Does beer have terroir? Can brewers imbue their beer with a distinctive sense of place? Traditional wisdom says that outside of spontaneous fermentation or barrel-aging, beer is too much of an industrial product to carry any markers from its agricultural roots. Of course, conventional wisdom is often misguided or outright wrong, and a few brewers in LA’s concrete jungle are working hard to give their beers a strong connection to the land. And they are coming up with some really unique (and delicious) beers in the process.
Brewers have searched their surroundings for flavors for as long as there’s been beer to brew. In the modern craft-beer culture, where anything goes and everything old is new again, the trend is on the rise. It’s a trend that Mark Jilg implies is often more about marketing than authenticity. In Los Angeles, where authenticity is often in short supply, brewers forage for inspiration and a bond with the land. They are discovering some unexpected connections—to both the environment and their neighbors.
Finders Keepers is a feature I wrote for the wonderful Craft Beer & Brewing Magazine (it ran in the August-September 2015 issue) that looks at how two local breweries, Highland Park Brewery and Smog City Brewing, find and integrate the natural flavors of their neighborhood into their brewing. From HPB’s Yard Beer – assembled from the bounty of herbs and citrus growing throughout Highland Park – to Smog City’s GABF medal winning Kumquat Saison – a partnership with the local Food Forward nonprofit – to a quirky Belgian expat who searches the foothills of the Angeles Forest for all the ingredients necessary to make fermented beverages, there are some interesting brewing happening where once there was just a beer desert.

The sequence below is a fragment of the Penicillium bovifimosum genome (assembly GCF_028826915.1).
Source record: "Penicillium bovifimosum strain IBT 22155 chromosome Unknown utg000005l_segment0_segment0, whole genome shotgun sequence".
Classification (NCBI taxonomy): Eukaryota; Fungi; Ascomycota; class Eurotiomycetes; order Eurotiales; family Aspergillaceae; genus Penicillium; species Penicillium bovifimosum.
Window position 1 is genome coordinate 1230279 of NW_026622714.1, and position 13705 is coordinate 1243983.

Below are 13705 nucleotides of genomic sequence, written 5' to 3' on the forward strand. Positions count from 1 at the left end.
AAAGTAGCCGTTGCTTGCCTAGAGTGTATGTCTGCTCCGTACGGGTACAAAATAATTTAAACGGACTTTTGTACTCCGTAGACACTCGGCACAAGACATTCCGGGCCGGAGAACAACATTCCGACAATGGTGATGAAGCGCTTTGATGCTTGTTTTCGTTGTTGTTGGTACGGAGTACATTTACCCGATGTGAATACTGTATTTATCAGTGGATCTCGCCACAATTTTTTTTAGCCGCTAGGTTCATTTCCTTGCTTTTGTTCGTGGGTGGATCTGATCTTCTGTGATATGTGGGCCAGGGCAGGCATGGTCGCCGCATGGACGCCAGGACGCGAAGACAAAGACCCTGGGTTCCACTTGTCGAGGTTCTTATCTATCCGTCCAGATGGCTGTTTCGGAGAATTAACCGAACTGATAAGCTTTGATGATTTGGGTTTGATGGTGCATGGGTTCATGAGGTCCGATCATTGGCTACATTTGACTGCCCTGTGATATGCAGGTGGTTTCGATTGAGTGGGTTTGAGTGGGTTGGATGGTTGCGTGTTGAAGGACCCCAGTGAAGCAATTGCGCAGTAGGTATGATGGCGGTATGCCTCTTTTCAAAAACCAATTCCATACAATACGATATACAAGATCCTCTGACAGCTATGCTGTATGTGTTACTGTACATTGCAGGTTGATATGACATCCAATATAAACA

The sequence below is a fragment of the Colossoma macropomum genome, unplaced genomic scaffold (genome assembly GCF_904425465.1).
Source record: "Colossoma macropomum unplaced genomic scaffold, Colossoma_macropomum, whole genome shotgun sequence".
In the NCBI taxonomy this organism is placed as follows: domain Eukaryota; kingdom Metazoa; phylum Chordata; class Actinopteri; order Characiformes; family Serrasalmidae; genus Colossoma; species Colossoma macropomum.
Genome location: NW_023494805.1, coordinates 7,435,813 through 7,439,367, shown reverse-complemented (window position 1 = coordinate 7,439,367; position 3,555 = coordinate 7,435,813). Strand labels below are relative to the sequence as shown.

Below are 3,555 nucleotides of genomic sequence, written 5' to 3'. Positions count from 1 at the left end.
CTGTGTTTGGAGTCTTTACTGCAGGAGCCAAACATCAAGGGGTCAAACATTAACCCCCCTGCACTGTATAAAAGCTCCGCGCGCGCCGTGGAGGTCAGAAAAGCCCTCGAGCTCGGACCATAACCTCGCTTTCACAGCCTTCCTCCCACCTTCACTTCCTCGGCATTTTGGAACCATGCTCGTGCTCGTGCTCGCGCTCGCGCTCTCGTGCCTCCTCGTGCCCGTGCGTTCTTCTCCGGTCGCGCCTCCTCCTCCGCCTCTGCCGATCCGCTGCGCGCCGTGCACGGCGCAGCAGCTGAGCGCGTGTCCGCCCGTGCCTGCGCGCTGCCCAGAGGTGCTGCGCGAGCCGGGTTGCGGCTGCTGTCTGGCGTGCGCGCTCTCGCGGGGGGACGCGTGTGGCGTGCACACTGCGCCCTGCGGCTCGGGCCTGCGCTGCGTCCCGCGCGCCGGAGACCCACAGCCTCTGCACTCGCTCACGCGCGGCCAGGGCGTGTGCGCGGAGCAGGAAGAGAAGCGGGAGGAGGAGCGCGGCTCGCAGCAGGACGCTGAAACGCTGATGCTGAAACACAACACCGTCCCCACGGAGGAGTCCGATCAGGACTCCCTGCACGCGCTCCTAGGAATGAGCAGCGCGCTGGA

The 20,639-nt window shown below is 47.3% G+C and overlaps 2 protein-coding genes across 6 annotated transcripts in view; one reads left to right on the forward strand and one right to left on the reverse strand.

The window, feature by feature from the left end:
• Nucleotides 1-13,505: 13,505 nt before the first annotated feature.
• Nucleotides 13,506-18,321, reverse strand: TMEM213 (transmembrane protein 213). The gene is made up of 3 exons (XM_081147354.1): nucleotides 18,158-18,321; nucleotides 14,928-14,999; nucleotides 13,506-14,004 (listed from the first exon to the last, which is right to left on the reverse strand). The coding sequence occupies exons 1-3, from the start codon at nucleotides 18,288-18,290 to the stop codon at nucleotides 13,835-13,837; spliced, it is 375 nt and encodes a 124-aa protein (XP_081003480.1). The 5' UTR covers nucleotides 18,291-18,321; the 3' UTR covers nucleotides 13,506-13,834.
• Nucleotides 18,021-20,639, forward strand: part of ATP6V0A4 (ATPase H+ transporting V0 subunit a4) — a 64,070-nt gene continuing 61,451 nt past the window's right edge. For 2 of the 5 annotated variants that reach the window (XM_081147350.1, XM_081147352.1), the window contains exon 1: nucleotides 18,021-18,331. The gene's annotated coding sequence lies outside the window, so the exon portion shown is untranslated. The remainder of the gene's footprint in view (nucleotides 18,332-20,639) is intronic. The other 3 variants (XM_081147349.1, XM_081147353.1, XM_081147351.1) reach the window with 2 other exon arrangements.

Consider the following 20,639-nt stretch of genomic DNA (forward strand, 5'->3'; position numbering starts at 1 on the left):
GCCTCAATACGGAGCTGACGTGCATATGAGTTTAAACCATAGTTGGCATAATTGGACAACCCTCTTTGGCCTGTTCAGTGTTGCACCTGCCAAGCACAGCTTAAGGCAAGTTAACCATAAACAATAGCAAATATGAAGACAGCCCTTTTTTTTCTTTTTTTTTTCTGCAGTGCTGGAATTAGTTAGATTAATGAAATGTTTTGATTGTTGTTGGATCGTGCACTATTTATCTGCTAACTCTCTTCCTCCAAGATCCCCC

On a personal note, I’m really proud of how this piece turned out, especially the beautiful, six page print layout that my editors at CB&B put together. The spread also includes some bonus content (and tons of photos) that didn’t make the web. You can download a PDF of the spread by clicking on the image to the right.
If you’re unfamiliar with Craft Beer & Brewing Magazine, it’s a high quality and slick magazine that covers craft beer culture and home brewing, and it’s usually available for sale at homebrew shops. Some great beer writers contribute to the publication, and I’m thrilled to be a part of it! I also had a Beercation Guide to LA run in the October-November 2015 issue (not sure when that will hit the web), and I have a look at IPA brewing in California coming up in the next issue. Support great beer writing and ask for Craft Beer & Brewing Magazine at your homebrew shop or local newsstand!